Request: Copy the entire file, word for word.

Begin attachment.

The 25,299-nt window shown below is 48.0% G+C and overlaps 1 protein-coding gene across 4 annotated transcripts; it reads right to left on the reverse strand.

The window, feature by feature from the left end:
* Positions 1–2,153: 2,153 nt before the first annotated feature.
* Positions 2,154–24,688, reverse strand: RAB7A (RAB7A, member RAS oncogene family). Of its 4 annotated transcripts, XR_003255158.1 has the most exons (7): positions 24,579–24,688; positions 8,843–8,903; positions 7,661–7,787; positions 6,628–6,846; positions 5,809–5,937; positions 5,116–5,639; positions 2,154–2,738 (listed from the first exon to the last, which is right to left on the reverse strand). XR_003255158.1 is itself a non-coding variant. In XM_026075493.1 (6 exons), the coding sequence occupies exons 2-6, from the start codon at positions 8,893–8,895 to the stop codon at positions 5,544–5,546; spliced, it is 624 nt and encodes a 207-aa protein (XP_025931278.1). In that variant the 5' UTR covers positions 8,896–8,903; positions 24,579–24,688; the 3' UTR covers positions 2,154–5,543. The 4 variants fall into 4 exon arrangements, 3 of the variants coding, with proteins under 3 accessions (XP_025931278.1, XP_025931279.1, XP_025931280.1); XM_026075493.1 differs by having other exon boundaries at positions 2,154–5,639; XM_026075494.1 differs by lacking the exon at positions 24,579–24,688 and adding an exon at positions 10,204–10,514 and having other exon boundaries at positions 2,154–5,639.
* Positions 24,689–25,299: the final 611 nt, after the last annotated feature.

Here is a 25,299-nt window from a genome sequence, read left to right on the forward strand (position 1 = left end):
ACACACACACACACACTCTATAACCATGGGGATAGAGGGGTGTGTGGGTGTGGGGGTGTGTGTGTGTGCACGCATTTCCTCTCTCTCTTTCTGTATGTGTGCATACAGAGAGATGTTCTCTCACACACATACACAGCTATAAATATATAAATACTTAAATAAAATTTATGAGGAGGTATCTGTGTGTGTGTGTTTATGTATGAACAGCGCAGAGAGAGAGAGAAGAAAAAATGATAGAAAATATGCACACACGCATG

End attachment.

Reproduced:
The 25,299-nt window shown below is 48.0% G+C and overlaps 1 protein-coding gene across 4 annotated transcripts; it reads right to left on the reverse strand.

The window, feature by feature from the left end:
* Positions 1–2,153: 2,153 nt before the first annotated feature.
* Positions 2,154–24,688, reverse strand: RAB7A (RAB7A, member RAS oncogene family). Of its 4 annotated transcripts, XR_003255158.1 has the most exons (7): positions 24,579–24,688; positions 8,843–8,903; positions 7,661–7,787; positions 6,628–6,846; positions 5,809–5,937; positions 5,116–5,639; positions 2,154–2,738 (listed from the first exon to the last, which is right to left on the reverse strand). XR_003255158.1 is itself a non-coding variant. In XM_026075493.1 (6 exons), the coding sequence occupies exons 2-6, from the start codon at positions 8,893–8,895 to the stop codon at positions 5,544–5,546; spliced, it is 624 nt and encodes a 207-aa protein (XP_025931278.1). In that variant the 5' UTR covers positions 8,896–8,903; positions 24,579–24,688; the 3' UTR covers positions 2,154–5,543. The 4 variants fall into 4 exon arrangements, 3 of the variants coding, with proteins under 3 accessions (XP_025931278.1, XP_025931279.1, XP_025931280.1); XM_026075493.1 differs by having other exon boundaries at positions 2,154–5,639; XM_026075494.1 differs by lacking the exon at positions 24,579–24,688 and adding an exon at positions 10,204–10,514 and having other exon boundaries at positions 2,154–5,639.
* Positions 24,689–25,299: the final 611 nt, after the last annotated feature.

Here is a 25,299-nt window from a genome sequence, read left to right on the forward strand (position 1 = left end):
ACACACACACACACACTCTATAACCATGGGGATAGAGGGGTGTGTGGGTGTGGGGGTGTGTGTGTGTGCACGCATTTCCTCTCTCTCTTTCTGTATGTGTGCATACAGAGAGATGTTCTCTCACACACATACACAGCTATAAATATATAAATACTTAAATAAAATTTATGAGGAGGTATCTGTGTGTGTGTGTTTATGTATGAACAGCGCAGAGAGAGAGAGAAGAAAAAATGATAGAAAATATGCACACACGCATG